Mello said this is the latest step in Whole Foods' long commitment to ocean conservation.
“There’s been a timeline in our seafood departments, such as the lobsters — moving away from the lobsters,” said Mello. “We were the first retailer to come out with a rating system. Now we’re the first retailer to stop selling red rated fish.”
The first, but not the only: BJ’s and Target have made similar commitments. And the trend has only picked up steam after the U.N.’s Food and Agriculture Organization reported that 80 percent of fisheries were fully exploited, overfished or recovering from depletion.
“I always say: if you enjoy the ocean and you want it here for future generations, and you want the bounty that the ocean provides for future generations, you really should care,” said Mello.
It’s something avid fish consumer Terry Drucker cares about. He said he wouldn’tgo to another supermarket if Whole Foods stopped selling certain fish.
“I guess if they’re pulling it, I’d guess there’d be a good reason for that and I’d try to avoid it — like I didn’t eat swordfish for a long time when I thought they were endangered,” he said.
The supply side
But Gloucester fisherman Russell Sherman wasn’t taking the bait.
“This is a corporate move out of Texas. And to me, it’s basically pandering to their customers,” he said.
Sherman has been fishing the waters off Gloucester for 41 years. And he’s been selling his catch to Whole Foods for the past 6 years. He thought Whole Foods’ decision to stop selling “unsustainable” fish was nothing more than a marketing scheme.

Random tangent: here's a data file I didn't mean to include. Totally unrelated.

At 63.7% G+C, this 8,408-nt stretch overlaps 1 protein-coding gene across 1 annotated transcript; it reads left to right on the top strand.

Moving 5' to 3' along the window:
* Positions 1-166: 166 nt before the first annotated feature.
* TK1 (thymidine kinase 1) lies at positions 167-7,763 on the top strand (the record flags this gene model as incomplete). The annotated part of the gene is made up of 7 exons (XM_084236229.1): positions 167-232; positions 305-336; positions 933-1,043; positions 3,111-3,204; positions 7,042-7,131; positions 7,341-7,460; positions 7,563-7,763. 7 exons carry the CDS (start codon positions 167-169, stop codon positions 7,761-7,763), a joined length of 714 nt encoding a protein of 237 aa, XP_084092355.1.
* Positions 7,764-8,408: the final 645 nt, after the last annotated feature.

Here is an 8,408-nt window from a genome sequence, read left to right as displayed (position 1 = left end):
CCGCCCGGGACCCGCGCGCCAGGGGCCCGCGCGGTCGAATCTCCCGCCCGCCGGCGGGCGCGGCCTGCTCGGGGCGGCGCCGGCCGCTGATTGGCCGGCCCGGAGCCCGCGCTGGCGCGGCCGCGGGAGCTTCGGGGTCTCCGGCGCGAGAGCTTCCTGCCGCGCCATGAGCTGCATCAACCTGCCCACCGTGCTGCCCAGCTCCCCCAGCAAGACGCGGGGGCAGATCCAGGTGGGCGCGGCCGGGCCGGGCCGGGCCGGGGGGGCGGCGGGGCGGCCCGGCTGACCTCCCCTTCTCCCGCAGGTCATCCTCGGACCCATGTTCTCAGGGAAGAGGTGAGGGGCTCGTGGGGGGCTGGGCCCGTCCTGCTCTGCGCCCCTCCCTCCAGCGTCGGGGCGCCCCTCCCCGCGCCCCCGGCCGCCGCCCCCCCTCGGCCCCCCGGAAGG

“The government has just issued a statement where five more stocks have become sustainable. And I believe that all of our stocks are on the upward trend,” said Sherman.
Sherman said sustainability is at the forefront of every fisher’s mind, because fish are their livelihood. Plus, he said the U.S. already has the most stringent fishing regulations in the world.
“I think Whole Foods should hold our industry up as a model to the world. We believe in sustainability,” said Sherman. “Each one of us are small businessmen, small entrepreneurs, who depend on the ocean. And I believe that we are the real conservationists in the world.”
The checkout line
Since launching the program on Earth Day, Whole Foods has pulled more than a dozen species fish nationwide. Those fish include sturgeon, turbot, some rockfish and swordfish and tuna from certain fisheries.
Four types are missing from the colorful fish displays locally: trawl-caught Atlantic cod, Atlantic halibut, octopus and grey sole. But Mello said most can be easily substituted.
“Something like grey sole, we’ll get a lot of requests for, so we have a wide variety of fish, different types of sole. One of the types we offer is Pacific Dover sole. Comes from the West Coast and we’ll offer that,” he said.
By Susie Middleton | Friday, March 16, 2012
These eggs are surprisingly easy: Just four ingredients, and they’re ready in about 10 minutes
2 tsp. unsalted butter, softened
4 large eggs
Kosher salt and freshly ground black pepper
1-1/2 tsp. chopped fresh chives
2 Tbs. heavy cream
Position a rack in the center of the oven and heat the oven to 425°F. Butter 2 oven-safe 6-inch gratin dishes with 1 tsp. butter each.
Crack 2 eggs into each gratin dish. Season with a pinch of salt and pepper, and sprinkle with the chives. Drizzle 1 Tbs. cream in each dish, starting over the yolks and working around the dish. Bake until the eggs are bubbly and browned on the edges but not quite set in the middle, 5 minutes. (For firmer eggs, bake an additional 1 minute .)